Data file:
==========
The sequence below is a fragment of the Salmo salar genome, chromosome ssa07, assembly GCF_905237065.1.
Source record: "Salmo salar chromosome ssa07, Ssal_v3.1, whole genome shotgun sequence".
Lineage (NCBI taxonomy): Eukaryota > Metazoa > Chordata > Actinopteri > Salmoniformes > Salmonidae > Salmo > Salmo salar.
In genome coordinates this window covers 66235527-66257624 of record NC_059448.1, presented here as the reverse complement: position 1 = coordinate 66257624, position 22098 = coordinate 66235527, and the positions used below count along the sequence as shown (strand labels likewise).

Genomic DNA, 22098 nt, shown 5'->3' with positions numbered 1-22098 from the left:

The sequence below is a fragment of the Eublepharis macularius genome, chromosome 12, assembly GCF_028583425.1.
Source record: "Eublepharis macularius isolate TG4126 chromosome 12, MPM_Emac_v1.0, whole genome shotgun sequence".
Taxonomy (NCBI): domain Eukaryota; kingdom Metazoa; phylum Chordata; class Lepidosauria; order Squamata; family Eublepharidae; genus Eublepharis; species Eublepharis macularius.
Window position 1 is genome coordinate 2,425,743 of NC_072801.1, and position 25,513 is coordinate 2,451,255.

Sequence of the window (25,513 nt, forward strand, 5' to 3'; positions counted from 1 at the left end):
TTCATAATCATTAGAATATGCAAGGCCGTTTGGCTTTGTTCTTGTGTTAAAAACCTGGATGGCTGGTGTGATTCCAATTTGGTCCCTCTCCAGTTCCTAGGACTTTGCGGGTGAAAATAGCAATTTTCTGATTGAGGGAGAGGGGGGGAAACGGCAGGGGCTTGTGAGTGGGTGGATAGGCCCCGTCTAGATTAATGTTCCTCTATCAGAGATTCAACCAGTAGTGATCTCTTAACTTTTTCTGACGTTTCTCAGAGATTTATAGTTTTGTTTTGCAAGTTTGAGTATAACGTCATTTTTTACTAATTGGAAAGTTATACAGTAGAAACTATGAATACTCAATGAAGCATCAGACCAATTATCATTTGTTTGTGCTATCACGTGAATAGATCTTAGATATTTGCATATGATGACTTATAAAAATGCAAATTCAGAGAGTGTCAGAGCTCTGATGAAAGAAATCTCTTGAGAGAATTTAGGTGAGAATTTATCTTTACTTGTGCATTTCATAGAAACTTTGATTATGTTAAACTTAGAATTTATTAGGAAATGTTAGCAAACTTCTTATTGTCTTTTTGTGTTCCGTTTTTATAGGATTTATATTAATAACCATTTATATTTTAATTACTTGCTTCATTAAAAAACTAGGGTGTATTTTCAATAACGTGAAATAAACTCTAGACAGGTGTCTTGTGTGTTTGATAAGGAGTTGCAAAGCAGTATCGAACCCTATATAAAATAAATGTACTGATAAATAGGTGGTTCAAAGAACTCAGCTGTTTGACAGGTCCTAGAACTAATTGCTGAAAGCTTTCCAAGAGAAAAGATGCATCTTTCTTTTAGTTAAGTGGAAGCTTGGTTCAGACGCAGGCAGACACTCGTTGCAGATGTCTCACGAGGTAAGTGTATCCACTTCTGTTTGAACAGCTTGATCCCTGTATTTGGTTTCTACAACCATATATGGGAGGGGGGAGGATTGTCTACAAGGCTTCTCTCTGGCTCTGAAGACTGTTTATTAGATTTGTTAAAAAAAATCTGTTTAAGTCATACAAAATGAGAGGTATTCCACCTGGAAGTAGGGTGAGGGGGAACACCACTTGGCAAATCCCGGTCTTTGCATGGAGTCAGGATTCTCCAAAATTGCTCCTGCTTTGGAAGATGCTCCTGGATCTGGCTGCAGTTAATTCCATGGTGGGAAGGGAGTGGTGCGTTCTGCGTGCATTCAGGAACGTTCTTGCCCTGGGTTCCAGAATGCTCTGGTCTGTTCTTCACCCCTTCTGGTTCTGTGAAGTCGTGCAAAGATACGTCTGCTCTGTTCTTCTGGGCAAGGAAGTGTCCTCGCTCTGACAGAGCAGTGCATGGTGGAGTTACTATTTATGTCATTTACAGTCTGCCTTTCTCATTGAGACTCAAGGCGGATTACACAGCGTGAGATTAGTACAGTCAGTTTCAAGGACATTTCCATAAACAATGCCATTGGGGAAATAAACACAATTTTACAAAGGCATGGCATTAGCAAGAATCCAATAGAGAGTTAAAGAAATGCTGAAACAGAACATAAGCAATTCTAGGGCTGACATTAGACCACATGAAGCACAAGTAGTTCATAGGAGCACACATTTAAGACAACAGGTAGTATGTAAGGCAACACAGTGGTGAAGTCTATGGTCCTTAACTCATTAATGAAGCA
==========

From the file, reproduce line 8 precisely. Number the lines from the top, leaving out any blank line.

Taxonomy (NCBI): domain Eukaryota; kingdom Metazoa; phylum Chordata; class Lepidosauria; order Squamata; family Eublepharidae; genus Eublepharis; species Eublepharis macularius.